Topic Directory

Buffer Stock

A buffer stock is a commodity held by a government to stabilize prices in a market.

Chartalism

The theory that modern money originated via sovereigns' direction of economic activity. States created demand for the currency they issue primarily by levying taxes payable only in that currency.

Cost-push inflation

A decrease in supply increases the cost of some goods or services, causing a general rise in prices. Example: In the 1970s, OPEC spiked oil prices, exacerbating speculation and causing wages and prices to spiral in other parts of the U.S. economy.

Demand-pull inflation

An increase in demand outstrips the production of real goods and services in the economy, causing a general rise in prices.

Financial Instability Hypothesis

Hypothesis developed by American economist Hyman Minsky. The cyclical accumulation of debt within the PRIVATE sector pushes economies toward financial crisis.

Functional Finance

An economic policy approach developed by British economist Abba Lerner. Governments should maintain a reasonable level of demand at all times. If there is too little spending the government should cut taxes or increase its own spending. If there is too much spending, the government should raise taxes or decrease its own spending. Full employment and price stability are the goals, regardless of the size of 'national debt'.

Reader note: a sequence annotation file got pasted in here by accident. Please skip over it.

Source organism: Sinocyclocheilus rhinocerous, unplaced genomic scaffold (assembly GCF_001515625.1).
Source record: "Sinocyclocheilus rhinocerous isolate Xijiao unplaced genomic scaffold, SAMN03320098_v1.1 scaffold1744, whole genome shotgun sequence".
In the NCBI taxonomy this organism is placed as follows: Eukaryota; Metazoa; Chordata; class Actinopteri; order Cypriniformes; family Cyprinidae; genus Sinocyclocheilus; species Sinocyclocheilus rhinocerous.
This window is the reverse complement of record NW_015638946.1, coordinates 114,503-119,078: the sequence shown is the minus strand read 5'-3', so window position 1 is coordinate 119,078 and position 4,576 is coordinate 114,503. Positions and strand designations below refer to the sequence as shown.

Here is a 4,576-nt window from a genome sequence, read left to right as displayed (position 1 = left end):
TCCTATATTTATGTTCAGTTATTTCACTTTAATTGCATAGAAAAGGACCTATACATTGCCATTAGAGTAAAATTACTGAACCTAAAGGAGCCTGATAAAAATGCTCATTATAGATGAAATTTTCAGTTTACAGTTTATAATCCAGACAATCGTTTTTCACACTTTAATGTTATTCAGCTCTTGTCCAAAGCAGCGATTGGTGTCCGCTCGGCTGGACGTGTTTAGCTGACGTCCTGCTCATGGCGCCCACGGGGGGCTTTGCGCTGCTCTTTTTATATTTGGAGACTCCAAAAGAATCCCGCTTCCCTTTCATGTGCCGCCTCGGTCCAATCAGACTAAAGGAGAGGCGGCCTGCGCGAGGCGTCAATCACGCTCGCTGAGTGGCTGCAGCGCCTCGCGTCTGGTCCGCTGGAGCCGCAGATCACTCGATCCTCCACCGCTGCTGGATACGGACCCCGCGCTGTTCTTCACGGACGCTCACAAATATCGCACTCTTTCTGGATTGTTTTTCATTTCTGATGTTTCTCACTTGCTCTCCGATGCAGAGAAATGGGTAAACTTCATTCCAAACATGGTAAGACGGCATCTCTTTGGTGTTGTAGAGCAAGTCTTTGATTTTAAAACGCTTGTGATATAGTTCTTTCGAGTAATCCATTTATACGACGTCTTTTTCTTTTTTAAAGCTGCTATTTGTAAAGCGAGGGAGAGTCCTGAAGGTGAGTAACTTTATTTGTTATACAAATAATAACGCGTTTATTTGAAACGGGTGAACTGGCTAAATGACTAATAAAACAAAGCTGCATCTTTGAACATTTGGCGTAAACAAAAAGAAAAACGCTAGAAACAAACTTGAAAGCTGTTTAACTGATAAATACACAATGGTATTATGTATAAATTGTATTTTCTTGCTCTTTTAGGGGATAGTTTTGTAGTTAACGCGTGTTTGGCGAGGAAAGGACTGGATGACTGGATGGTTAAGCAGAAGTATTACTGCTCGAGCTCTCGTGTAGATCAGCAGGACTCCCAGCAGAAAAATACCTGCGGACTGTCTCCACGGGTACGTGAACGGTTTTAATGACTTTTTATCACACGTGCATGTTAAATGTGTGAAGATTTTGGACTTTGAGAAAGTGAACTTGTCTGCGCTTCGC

Inflation

A continuous rise in the average price of goods and services across the economy. During a period of inflation, the value of money falls compared to the value of goods and services ("money is worth less"). Inflation does not affect everyone equally.

Job Guarantee

A government job guarantee is a proposed program where the government would provide a job with a basic wage and benefits package to anyone willing and ready to work.

Legal Realism

A school of legal philsophy most popular in the United States during the first half of the 20th century. Legal realism holds that legal reasoning and legal institutions are inescapably political, rather than natural or autonomous. Laws inherently cannot be purely netural or objective rules.

Sectoral Balances

A framework for macroeconomic analysis of national economies developed by British economist Wynne Godley, used by Modern Money economists, Post-Keynesians, Institutionalists, and others. The balances represent how the result of the flow of funds between the private sector, government sector and foreign sector.